Submitted Date: July 18, 2016; Accepted Date: July 20, 2016; Published Date: July 27, 2016
Prostate cancer is one of the most common cancers in men. Radical robotic assisted laparoscopic prostatectomy (RALP) is the standard technique to treat localised prostate cancer. Standard operating procedure dictates an overnight admission. Yet the technique is minimally invasive and patients operated on early in the list with no complications are fit for discharge by that evening. We review the literature on Daycase prostatectomies. The majority of patients have no complications and complications that do occur are minor. Based on these results, a new follow-up protocol is developed for Daycase radical robotic laparoscopic prostatectomy.
Prostate cancer; Radical robotic assisted laparoscopic prostatectomy; Day case surgery
Robotic radical prostatectomy has a far lower complication rate when compared to laparoscopic or retro pubic prostatectomies [1-3]. Current clinical practice dictates patients are kept in hospital overnight. This is despite being first/second on the theatre list and being clinically stable at the end of the post-operative day. Post-operative clinical practice is often outlined by potential complications that can occur post-surgery. Several studies examine the complication rate of RALPs [4-9]. These vary from 0.9% to 26.1%, depending on surgeon experience and number of cases. Complications range from minor UTIs/ retention to more major anastomotic leakage, bladder neck stenosis, when classified according to the Clavien system [10,11].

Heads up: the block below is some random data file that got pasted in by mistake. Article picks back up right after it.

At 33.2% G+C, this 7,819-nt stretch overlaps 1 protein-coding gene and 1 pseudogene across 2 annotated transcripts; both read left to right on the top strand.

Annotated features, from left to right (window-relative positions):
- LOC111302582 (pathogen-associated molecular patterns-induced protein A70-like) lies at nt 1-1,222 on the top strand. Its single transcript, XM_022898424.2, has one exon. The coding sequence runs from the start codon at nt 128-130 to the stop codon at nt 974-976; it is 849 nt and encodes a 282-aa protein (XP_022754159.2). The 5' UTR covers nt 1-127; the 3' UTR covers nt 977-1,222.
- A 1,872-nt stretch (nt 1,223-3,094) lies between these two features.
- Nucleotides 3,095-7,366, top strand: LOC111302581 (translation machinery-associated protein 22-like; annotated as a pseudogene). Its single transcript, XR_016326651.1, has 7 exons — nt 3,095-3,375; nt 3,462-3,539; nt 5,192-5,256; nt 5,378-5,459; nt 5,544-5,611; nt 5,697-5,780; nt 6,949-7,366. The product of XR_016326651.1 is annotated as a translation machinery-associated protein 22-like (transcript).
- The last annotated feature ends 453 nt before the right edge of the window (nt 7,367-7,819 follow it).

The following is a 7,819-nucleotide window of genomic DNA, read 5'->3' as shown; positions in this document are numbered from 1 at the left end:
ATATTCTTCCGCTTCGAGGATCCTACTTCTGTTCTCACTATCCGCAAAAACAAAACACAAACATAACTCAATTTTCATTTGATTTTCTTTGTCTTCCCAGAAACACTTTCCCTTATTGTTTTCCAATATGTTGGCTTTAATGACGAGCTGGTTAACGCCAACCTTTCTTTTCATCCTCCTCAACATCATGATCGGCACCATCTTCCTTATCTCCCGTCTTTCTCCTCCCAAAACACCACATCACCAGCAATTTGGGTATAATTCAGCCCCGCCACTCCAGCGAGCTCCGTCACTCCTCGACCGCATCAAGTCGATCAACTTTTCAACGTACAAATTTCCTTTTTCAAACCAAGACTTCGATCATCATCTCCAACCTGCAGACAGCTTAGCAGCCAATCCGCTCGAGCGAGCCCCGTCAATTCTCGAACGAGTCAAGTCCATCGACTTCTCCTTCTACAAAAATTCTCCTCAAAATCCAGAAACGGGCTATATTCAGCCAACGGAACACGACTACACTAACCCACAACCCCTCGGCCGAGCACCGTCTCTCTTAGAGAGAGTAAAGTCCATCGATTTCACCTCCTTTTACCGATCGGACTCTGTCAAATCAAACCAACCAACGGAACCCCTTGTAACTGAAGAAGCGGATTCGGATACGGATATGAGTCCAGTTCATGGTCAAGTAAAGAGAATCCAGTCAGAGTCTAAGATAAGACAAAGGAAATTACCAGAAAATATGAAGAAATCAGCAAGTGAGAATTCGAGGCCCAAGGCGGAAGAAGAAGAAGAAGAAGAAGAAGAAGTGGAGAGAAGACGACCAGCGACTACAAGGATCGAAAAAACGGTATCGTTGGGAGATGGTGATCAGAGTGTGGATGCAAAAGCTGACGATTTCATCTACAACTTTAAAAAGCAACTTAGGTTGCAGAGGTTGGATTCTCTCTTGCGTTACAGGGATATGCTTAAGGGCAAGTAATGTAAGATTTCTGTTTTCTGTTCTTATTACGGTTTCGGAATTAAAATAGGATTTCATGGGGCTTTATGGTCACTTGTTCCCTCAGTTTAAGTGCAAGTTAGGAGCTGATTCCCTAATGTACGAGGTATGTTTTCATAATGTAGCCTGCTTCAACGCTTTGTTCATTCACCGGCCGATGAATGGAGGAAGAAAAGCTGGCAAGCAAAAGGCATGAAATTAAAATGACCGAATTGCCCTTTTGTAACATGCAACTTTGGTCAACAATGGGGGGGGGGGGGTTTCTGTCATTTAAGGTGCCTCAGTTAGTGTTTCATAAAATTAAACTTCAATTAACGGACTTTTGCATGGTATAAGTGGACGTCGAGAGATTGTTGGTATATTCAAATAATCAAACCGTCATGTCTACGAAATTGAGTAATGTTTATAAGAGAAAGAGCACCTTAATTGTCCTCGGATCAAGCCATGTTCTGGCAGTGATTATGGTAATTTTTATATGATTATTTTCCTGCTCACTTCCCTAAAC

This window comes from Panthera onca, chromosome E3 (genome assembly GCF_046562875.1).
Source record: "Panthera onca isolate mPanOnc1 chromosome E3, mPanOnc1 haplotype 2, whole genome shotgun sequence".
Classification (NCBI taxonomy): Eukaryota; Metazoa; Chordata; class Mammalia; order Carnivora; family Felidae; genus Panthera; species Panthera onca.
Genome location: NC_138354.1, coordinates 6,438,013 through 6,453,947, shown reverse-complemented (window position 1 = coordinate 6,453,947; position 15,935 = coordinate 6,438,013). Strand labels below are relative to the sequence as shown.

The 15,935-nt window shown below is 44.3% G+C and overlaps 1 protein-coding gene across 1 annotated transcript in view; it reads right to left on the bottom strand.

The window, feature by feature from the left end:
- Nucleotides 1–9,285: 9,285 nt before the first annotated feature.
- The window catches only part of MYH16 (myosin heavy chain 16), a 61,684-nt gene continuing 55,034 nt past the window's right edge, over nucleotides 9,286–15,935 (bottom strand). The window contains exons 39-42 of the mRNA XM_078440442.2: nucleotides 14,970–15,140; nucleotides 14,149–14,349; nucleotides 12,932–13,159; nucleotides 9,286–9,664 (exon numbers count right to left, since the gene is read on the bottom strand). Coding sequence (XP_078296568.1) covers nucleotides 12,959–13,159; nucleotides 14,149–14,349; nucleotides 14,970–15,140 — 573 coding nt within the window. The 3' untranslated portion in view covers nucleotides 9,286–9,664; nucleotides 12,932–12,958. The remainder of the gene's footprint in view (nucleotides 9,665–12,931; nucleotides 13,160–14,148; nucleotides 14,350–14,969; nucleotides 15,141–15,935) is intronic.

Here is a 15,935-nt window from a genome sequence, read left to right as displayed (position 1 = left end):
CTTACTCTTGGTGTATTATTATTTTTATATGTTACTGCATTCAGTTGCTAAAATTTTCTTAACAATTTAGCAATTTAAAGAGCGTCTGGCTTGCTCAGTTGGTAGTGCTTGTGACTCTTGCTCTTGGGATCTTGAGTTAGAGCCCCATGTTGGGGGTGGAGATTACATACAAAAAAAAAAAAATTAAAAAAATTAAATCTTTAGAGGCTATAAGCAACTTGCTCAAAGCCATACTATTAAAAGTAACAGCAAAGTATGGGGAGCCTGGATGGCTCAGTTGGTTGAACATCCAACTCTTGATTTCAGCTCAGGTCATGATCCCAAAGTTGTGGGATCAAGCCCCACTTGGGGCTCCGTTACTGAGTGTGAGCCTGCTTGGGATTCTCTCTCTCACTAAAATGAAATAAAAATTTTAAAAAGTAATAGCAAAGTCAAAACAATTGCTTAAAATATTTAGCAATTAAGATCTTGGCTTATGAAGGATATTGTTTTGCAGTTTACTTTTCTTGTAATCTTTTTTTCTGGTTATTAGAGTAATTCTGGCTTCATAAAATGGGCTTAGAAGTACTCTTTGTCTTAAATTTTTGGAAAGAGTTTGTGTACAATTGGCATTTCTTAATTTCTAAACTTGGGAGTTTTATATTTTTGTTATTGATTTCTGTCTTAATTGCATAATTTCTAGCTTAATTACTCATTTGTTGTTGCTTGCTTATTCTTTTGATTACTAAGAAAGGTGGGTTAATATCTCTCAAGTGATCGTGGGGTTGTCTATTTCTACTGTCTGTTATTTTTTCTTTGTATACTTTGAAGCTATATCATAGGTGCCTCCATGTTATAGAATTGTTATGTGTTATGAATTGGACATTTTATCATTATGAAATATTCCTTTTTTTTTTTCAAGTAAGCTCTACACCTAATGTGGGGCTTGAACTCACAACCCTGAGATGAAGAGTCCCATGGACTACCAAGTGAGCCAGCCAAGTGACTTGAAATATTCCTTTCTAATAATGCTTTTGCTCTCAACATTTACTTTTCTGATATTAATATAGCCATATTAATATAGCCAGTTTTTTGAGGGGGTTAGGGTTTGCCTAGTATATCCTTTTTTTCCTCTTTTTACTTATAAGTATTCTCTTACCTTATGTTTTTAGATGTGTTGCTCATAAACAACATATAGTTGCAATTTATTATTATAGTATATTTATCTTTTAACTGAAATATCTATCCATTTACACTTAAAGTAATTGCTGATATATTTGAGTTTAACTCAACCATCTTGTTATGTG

In line with current clinical practice, patients are currently kept in hospital overnight, before being discharged home. In the hands of an experienced surgeon, RALPS can be performed routinely with a short operative time, low risk of blood loss and complications.
The first objective of any RALP is oncological control; the second is to give patients a straightforward postoperative recovery with no complications. The complications in one study were Clavien . Out of 100 patients, only 12 had complications, with 7 of those being detected 4 hours postop . However, only five cases needed secondary care intervention, the others could have been managed by primary care . These results demonstrate it is possible for this procedure to be conducted as a day case procedure.
The protocol involved would be as follows. Patients would undergo pre-assessment. If they are ASA 1 or 2 they are suitable candidates. If they require an anaesthetic assessment or are ASA 3 and above, they would not be considered for day case surgery. The clinical notes would be vetted by the senior surgeon and deemed as suitable for day case. Patients would be admitted as per usual to the day case unit. The procedure would be conducted. If intraoperative complications occurred, the patient would be admitted. If the procedure was uneventful, patients would be transferred back to the day case unit for recovery. Hourly observations would be taken including drain output for four hours. A post-operative set of bloods would also be taken. A medical review would be conducted at four hours post op by the senior surgeon. Provided observations (HR<90 bpm BP>110/<140, apyrexial, RR 15-20) are within normal range and bloods are normal, patients can be discharged home with the drain, and attend the urology ward the next morning to have it removed. Should patients have any issues post discharge with complications, they will have a nominated keyworker to get in contact with re: assessment or admission if required. Patients with an ASA of 3 or greater would not be candidates for day case surgery.